It’s almost at the end. At least the filming process is and it has taken a while to complete. I aim to get one more shooting day in and then the final compiling together of all the strands. I have loved filming in this particular part of Britain, on the border between East Sussex and Kent, down on the south coast and running about the Romney Marshes. It is another world, unique and of it’s own. Also we have been very lucky with the weather on the days we have been filming, although we have had a range different conditions and temperatures, including mist, sunshine and frost. It has been a most unusual winter.
One of my favourite locations was at the deserted church at Fairfield, near Brooklands on the Romney Marshes. Originally a village, now gone leaving this renovated and completely isolated church amongst the drainage ditches with little bridges crossing beside it. Although away from the maddening crowd, (isn’t everything on the Romney Marshes?), amazingly there are still services held at this remarkable church.
Another new aspect of this episode of the Bald Explorer was the introduction of the bicycle. Of course being so flat this expanse of Kent was perfect for zipping along under peddle power. From the power station and lighthouses at Dungeness to the road adjacent to the Royal Military Canal or encircling the Martello Towers or even along the Dymchurch barrier, the bicycle has been a marvelous device for getting the Bald explorer about.
Exploring Rye was a dream. The little town that is locked in time with its Landgate, Ypres Tower and Mermaid Inn. There was so much more to see and discover but as usual there wasn’t enough time in the one episode to fit it all in. I will definitely have to come back and shoot another programme there.
With luck, one final day on location shooting should finish off this part of the production and then with all the computer graphics, maps and photographs all designed and produced we should be almost there to release the third adventure on the Bald Explorer to the waiting public. I do hope people will like it and forgive any errors made along the way.
It was a glorious day when Jimmy Hastell and myself headed off on what should have been a cold January morning, but the 2012 weather has so far been mild, much to everyone’s surprise and no one could have asked for more than we two budding film makers.
Its great to be back at helm of the Bald Explorer project and the first day’s shoot of this new year went like a dream. We were down on the boarder with Kent and East Sussex in the fabulous ancient town of Rye. Ancient not only by age, but by definition from its original official charter which lists it as part of the Confederation of Cinque Ports and Two Ancient Towns. So Jimmy and I were quite prepared to be humbled.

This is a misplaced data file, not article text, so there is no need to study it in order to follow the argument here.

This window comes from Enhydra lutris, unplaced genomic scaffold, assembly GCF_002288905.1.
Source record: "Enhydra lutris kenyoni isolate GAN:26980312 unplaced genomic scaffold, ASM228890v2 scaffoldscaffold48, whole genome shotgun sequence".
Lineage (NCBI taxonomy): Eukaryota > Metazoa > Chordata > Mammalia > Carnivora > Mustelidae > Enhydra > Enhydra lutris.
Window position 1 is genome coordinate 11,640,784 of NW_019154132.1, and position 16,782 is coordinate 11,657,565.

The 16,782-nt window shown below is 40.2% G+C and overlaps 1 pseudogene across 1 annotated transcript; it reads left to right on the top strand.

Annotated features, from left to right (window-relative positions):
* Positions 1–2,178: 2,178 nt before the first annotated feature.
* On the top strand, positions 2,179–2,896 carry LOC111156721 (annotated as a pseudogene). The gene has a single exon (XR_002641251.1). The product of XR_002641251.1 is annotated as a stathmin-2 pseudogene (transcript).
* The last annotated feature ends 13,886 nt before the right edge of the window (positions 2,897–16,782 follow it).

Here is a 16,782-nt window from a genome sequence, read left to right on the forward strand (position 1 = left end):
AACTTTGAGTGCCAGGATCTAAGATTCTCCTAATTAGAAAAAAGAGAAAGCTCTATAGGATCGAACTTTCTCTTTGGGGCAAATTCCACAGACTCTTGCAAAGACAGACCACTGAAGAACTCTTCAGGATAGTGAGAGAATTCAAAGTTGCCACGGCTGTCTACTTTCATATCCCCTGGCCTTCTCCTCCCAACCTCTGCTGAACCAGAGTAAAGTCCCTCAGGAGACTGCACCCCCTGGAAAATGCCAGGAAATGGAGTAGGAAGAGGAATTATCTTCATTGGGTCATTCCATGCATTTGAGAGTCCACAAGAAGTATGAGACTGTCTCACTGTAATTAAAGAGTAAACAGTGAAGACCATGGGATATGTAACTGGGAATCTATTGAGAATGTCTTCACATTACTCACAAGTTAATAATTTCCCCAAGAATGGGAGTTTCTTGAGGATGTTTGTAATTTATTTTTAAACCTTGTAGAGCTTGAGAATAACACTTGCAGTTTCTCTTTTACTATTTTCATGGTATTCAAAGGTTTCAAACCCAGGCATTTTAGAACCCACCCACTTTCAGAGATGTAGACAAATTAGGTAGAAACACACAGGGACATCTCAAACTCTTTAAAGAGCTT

After shooting sequences down by the harbour on the River Rother we marched up the steep slope to the infamous Landgate, a flint arched tower that at one time formed the only entrance to the walled town. It was here that we stumbled across the old Time Lord, Tom Baker who was out doing a spot of shopping. He was certainly intrigued with what we were up to and the camera we were shooting with. I don’t recalled the legendary Dr. Who of my school days being a keen photographer, but the distinctive actor turns out to be a budding amateur.
Having engaged in a splendid chat for some 15 minutes discussing a multitude of topics from fiction to girlfriends we parted our ways and Tom whizzed off to a blue box on the other side of the Landgate. I am sure it was blue, but when I went to check it had completely vanished.
Filming often presents itself with unusual encounters, but this was a rather fabulous one to be treasured. Thanks Tom for taking the time to chat to us today.
Richard Vobes is on the trail of Smugglers of the 18th and 19th Century. Episode three of the Bald Explorer series is not yet finished. There is plenty more to film, interviews to shoot and editing to start, but here is a sneaky preview to give you a flavour of what is in store. I hope you will enjoy it and watch out for news of the final release, hopefully in January 2012.
Paul Baxter, landlord, talks about the smuggling past of the Oak and Ivy public house in Hawkhurst, Kent. It was once the headquarters of the notorious Hawkhurst Gang who operated in the mid 18th Century. They were the largest and most certainly most violent of the smuggling gangs from that time.
These days the Oak and Ivy offers great English food and a large selection of the best beers from around England. Situated in the rural countryside of Hawkhurst, Kent the Oak & Ivy sits in one of the great English garden landscapes. Check out the website at www.TheOakandIvy.co.uk
Richard Vobes is the Bald Explorer and in this short clip he visits the Oak and Ivy pub in Hawkhurst in Kent.Back in the 1740’s it was the den of the notorious Hawkhurst Gang, a large and violent bunch of smugglers who arranged and oversaw the illicit bringing in of contraband on the Romney Marshes and the transportation of the luxury goods to London.
You crossed the gang at your peril as they were known for murder and brutality among other things.
The pub is now a family friendly venue with some great beer, super food and a very friendly landlord. Check it out at http://www.theoakandivy.co.uk